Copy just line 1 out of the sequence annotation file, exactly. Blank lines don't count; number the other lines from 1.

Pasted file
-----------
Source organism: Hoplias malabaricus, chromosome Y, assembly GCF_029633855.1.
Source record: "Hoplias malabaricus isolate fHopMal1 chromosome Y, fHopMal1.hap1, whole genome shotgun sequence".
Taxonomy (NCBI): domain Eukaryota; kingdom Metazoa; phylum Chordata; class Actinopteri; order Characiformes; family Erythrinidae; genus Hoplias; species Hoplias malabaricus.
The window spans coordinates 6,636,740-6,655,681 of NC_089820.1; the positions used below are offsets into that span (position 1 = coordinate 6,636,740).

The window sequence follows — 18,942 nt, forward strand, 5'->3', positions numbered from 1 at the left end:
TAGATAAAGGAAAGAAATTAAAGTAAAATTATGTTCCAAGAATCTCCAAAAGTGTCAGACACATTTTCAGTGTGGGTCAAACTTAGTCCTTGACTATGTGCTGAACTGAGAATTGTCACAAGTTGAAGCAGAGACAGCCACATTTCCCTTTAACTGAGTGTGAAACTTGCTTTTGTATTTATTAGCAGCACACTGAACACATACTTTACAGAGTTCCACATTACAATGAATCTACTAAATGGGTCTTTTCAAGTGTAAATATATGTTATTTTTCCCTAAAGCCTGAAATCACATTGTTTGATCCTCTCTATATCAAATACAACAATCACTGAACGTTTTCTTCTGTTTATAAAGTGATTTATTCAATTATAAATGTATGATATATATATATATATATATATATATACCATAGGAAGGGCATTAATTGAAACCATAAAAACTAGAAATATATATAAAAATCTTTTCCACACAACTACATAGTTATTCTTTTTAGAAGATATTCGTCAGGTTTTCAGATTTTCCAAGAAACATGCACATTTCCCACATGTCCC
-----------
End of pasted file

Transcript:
Source organism: Hoplias malabaricus, chromosome Y, assembly GCF_029633855.1.